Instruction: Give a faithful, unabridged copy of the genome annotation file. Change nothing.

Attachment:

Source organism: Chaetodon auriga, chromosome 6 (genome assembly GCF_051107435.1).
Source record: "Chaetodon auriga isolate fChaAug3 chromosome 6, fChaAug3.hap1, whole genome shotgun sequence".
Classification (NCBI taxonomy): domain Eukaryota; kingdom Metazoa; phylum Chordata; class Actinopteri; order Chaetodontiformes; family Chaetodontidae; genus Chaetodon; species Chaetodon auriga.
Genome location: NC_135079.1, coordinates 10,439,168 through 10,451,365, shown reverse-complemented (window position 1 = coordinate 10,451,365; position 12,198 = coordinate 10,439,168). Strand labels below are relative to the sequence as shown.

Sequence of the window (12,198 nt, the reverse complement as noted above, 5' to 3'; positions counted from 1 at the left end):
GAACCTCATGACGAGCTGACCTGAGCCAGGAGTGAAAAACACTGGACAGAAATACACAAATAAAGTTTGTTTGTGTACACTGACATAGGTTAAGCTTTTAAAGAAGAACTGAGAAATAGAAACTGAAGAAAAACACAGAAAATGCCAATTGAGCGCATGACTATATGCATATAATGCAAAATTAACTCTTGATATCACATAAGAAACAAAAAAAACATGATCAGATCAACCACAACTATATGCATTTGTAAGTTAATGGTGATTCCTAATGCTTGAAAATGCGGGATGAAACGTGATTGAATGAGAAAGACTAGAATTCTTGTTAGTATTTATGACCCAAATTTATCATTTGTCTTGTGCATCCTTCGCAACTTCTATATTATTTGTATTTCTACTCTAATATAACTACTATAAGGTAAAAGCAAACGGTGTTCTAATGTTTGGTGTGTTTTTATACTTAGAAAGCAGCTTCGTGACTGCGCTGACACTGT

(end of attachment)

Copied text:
Source organism: Chaetodon auriga, chromosome 6 (genome assembly GCF_051107435.1).
Source record: "Chaetodon auriga isolate fChaAug3 chromosome 6, fChaAug3.hap1, whole genome shotgun sequence".
Classification (NCBI taxonomy): domain Eukaryota; kingdom Metazoa; phylum Chordata; class Actinopteri; order Chaetodontiformes; family Chaetodontidae; genus Chaetodon; species Chaetodon auriga.
Genome location: NC_135079.1, coordinates 10,439,168 through 10,451,365, shown reverse-complemented (window position 1 = coordinate 10,451,365; position 12,198 = coordinate 10,439,168). Strand labels below are relative to the sequence as shown.

Sequence of the window (12,198 nt, the reverse complement as noted above, 5' to 3'; positions counted from 1 at the left end):
GAACCTCATGACGAGCTGACCTGAGCCAGGAGTGAAAAACACTGGACAGAAATACACAAATAAAGTTTGTTTGTGTACACTGACATAGGTTAAGCTTTTAAAGAAGAACTGAGAAATAGAAACTGAAGAAAAACACAGAAAATGCCAATTGAGCGCATGACTATATGCATATAATGCAAAATTAACTCTTGATATCACATAAGAAACAAAAAAAACATGATCAGATCAACCACAACTATATGCATTTGTAAGTTAATGGTGATTCCTAATGCTTGAAAATGCGGGATGAAACGTGATTGAATGAGAAAGACTAGAATTCTTGTTAGTATTTATGACCCAAATTTATCATTTGTCTTGTGCATCCTTCGCAACTTCTATATTATTTGTATTTCTACTCTAATATAACTACTATAAGGTAAAAGCAAACGGTGTTCTAATGTTTGGTGTGTTTTTATACTTAGAAAGCAGCTTCGTGACTGCGCTGACACTGT